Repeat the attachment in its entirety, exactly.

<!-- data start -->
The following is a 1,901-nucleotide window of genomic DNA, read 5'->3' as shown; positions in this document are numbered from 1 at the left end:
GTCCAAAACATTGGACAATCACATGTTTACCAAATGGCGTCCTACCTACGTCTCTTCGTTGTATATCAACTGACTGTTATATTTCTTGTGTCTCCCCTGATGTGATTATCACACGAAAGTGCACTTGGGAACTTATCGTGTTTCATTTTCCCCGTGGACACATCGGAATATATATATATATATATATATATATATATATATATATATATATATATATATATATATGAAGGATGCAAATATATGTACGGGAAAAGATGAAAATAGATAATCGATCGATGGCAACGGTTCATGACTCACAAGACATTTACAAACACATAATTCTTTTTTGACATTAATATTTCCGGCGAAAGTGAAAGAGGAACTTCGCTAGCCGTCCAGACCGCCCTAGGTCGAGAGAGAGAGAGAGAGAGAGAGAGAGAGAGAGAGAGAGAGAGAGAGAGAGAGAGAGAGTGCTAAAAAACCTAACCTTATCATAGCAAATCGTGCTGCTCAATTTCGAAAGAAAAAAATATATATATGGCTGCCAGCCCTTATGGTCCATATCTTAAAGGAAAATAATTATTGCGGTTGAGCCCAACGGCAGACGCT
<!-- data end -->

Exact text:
The following is a 1,901-nucleotide window of genomic DNA, read 5'->3' as shown; positions in this document are numbered from 1 at the left end:
GTCCAAAACATTGGACAATCACATGTTTACCAAATGGCGTCCTACCTACGTCTCTTCGTTGTATATCAACTGACTGTTATATTTCTTGTGTCTCCCCTGATGTGATTATCACACGAAAGTGCACTTGGGAACTTATCGTGTTTCATTTTCCCCGTGGACACATCGGAATATATATATATATATATATATATATATATATATATATATATATATATATATATATATGAAGGATGCAAATATATGTACGGGAAAAGATGAAAATAGATAATCGATCGATGGCAACGGTTCATGACTCACAAGACATTTACAAACACATAATTCTTTTTTGACATTAATATTTCCGGCGAAAGTGAAAGAGGAACTTCGCTAGCCGTCCAGACCGCCCTAGGTCGAGAGAGAGAGAGAGAGAGAGAGAGAGAGAGAGAGAGAGAGAGAGAGAGAGAGAGAGAGTGCTAAAAAACCTAACCTTATCATAGCAAATCGTGCTGCTCAATTTCGAAAGAAAAAAATATATATATGGCTGCCAGCCCTTATGGTCCATATCTTAAAGGAAAATAATTATTGCGGTTGAGCCCAACGGCAGACGCT